1. Evidence

The focus of the Evidence project has been to develop an online and smartphone app that can be used to collect information about how people respond to their osteopathic treatment. The app contains a Patient Reported Outcome Measure (PROM) and other measures of change relevant to osteopathic care.

Why are PROMs relevant to me as an osteopath?

PROMs are questionnaires which can be used in a variety of ways. One of their applications is to evaluate how a patient has responded to a course of treatment such as osteopathy. They can measure change in function, pain and quality of life for example, and can provide information about the response to a therapeutic intervention.

Osteopaths can use the PROMs app to monitor and improve the service that they provide to their clients. This information can be used in marketing materials, to inform learning and to demonstrate compliance with the ‘objective feedback on practice’ requirement of the new CPD scheme.

PROMs are vitally important to the wider profession too. If all osteopaths collected PROMs it would produce a significant data set that could be used to describe osteopathic practice and raise awareness among potential patients, and other healthcare professionals.

Click here for more information on How to use PROMs.

Why are PROMs important for the development of the profession?

The collation of independently collected outcome data by osteopaths has many potential benefits:

  • to identify the patient population attending a practice
  • to identify how successful patient management is in terms of a range of different outcomes e.g. global change, satisfaction, and patient experience
  • to provide outcome data to insurers and commissioning groups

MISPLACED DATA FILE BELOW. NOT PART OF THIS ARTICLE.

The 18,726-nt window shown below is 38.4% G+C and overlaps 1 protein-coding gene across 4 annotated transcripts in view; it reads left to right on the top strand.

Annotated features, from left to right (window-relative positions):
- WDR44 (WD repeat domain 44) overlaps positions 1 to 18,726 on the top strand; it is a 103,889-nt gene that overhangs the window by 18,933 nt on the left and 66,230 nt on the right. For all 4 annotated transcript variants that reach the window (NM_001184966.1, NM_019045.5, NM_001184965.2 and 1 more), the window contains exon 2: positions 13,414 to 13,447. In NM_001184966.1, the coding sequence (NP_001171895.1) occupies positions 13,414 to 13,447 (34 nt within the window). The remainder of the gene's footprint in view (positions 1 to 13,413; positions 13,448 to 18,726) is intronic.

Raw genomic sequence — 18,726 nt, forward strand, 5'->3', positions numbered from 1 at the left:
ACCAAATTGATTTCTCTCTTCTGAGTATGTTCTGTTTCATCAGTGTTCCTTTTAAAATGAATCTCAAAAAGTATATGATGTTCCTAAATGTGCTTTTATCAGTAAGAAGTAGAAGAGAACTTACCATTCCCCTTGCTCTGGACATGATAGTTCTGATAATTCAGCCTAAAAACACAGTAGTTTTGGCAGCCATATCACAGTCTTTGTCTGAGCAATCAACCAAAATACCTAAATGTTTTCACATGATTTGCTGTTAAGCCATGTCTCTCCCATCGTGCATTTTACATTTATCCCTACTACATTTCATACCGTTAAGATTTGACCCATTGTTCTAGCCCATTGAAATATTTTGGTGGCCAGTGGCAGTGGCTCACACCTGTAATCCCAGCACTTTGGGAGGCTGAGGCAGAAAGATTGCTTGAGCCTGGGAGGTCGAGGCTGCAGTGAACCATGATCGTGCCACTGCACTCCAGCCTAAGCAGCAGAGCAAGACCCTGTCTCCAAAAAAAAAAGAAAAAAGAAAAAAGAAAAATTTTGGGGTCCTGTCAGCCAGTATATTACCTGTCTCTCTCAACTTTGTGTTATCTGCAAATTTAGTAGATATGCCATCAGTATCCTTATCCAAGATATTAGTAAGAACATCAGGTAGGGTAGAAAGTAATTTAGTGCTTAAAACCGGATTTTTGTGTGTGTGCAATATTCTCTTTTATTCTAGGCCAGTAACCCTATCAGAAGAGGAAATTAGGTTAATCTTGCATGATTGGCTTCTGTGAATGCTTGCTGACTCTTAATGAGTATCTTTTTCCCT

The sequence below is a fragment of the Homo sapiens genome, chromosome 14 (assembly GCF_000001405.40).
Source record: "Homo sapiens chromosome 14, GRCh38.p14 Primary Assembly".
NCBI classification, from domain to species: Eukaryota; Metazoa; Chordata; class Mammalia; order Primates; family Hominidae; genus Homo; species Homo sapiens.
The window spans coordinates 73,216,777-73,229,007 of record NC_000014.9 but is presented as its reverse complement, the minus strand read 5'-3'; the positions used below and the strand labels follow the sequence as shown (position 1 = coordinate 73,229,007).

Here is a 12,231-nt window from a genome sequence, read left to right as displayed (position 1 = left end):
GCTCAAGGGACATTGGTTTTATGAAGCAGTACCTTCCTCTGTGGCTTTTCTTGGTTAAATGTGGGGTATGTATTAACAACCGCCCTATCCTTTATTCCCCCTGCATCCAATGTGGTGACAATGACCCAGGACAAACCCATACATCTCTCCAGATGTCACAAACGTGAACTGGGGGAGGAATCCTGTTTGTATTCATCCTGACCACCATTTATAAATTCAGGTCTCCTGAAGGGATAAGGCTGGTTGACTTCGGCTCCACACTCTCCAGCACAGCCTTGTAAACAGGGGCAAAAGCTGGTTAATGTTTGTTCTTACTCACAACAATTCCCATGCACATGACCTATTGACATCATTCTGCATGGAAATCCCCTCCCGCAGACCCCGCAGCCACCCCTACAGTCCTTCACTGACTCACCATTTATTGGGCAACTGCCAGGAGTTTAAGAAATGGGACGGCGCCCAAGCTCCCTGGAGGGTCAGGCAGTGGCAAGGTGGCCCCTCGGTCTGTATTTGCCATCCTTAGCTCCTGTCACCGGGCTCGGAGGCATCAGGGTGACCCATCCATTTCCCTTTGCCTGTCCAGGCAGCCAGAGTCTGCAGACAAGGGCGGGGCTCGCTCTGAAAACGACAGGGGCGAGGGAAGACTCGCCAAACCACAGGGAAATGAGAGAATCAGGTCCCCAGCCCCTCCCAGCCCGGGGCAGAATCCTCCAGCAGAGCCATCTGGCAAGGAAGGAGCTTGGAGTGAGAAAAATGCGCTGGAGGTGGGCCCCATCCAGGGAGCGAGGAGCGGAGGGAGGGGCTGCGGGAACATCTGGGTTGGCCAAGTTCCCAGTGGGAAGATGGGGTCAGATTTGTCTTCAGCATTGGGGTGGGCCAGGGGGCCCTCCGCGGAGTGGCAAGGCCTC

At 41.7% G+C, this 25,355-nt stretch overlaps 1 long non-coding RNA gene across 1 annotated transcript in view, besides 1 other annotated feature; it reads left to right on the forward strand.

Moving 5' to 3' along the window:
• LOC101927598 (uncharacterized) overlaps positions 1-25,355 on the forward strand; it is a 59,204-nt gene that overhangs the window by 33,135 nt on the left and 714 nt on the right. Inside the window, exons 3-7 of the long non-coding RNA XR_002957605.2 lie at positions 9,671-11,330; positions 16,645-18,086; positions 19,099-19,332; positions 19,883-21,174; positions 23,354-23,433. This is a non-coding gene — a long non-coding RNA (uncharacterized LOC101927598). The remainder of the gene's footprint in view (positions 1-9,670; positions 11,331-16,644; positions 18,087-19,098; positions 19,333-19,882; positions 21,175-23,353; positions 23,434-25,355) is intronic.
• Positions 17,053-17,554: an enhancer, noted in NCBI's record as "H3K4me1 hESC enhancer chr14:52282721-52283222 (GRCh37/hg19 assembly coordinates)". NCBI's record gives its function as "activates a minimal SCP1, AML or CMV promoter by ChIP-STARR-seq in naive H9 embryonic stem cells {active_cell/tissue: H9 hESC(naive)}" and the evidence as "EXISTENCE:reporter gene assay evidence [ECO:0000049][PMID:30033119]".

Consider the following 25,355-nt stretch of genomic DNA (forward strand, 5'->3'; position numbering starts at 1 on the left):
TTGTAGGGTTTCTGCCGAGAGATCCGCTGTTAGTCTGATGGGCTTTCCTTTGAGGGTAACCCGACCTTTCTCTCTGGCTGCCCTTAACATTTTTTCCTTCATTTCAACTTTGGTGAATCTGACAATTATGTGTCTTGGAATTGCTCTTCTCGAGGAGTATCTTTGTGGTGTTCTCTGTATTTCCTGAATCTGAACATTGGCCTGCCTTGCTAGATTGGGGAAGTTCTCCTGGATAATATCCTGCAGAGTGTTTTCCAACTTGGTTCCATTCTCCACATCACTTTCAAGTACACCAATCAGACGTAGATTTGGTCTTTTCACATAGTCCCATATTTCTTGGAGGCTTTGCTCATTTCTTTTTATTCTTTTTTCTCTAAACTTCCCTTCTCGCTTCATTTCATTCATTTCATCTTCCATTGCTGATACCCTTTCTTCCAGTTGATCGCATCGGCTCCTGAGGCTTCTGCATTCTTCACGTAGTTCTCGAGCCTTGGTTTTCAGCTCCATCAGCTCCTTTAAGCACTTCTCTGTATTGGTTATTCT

• to identify CPD opportunities for osteopaths
  • to encourage reflection on patient management.

The PROMs app has been developed by the National Council for Osteopathic Research. It is very simple to use in busy practices whether group based or single-handed. Osteopaths tell us that integrating PROMs into practice is neither burdensome nor time-consuming, and that patients respond very positively to being asked for feedback on the care they have received.

Project background


The osteopathic profession has continued to evolve and mature since the introduction of statutory regulation. As part of this developmental process, it is critical that the profession consider the role of evidence-based practice to promote standards of patient care.

Clinical governance brings with it a range of requirements that must be met by healthcare professionals including the measurement and evaluation of patients’ experience of their care, and the outcome of that care. A way to achieve this is through the use of Patient Reported Outcome Measures (PROMs), Patient Reported Experience Measures (PREMs) and measurement of global health change.

Many such outcome measures already exist, but their measurement properties vary considerably.